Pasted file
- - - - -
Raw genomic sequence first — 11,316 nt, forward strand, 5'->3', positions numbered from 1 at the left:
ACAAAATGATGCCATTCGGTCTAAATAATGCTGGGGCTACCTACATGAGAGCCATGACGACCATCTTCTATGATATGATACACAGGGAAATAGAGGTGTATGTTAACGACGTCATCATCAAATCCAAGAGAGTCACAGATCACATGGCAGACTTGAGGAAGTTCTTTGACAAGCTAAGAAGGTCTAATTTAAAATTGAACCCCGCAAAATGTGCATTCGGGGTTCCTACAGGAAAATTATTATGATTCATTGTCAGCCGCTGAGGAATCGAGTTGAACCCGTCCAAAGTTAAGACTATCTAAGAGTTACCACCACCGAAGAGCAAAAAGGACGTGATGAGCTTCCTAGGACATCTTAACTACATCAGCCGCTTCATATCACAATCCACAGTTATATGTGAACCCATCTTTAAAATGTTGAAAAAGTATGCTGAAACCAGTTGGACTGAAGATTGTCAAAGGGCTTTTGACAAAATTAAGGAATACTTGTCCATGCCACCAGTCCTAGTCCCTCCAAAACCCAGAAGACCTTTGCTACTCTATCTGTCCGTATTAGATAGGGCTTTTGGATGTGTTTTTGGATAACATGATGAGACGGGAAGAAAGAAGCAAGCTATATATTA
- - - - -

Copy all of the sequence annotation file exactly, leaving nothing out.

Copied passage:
Raw genomic sequence first — 11,316 nt, forward strand, 5'->3', positions numbered from 1 at the left:
ACAAAATGATGCCATTCGGTCTAAATAATGCTGGGGCTACCTACATGAGAGCCATGACGACCATCTTCTATGATATGATACACAGGGAAATAGAGGTGTATGTTAACGACGTCATCATCAAATCCAAGAGAGTCACAGATCACATGGCAGACTTGAGGAAGTTCTTTGACAAGCTAAGAAGGTCTAATTTAAAATTGAACCCCGCAAAATGTGCATTCGGGGTTCCTACAGGAAAATTATTATGATTCATTGTCAGCCGCTGAGGAATCGAGTTGAACCCGTCCAAAGTTAAGACTATCTAAGAGTTACCACCACCGAAGAGCAAAAAGGACGTGATGAGCTTCCTAGGACATCTTAACTACATCAGCCGCTTCATATCACAATCCACAGTTATATGTGAACCCATCTTTAAAATGTTGAAAAAGTATGCTGAAACCAGTTGGACTGAAGATTGTCAAAGGGCTTTTGACAAAATTAAGGAATACTTGTCCATGCCACCAGTCCTAGTCCCTCCAAAACCCAGAAGACCTTTGCTACTCTATCTGTCCGTATTAGATAGGGCTTTTGGATGTGTTTTTGGATAACATGATGAGACGGGAAGAAAGAAGCAAGCTATATATTA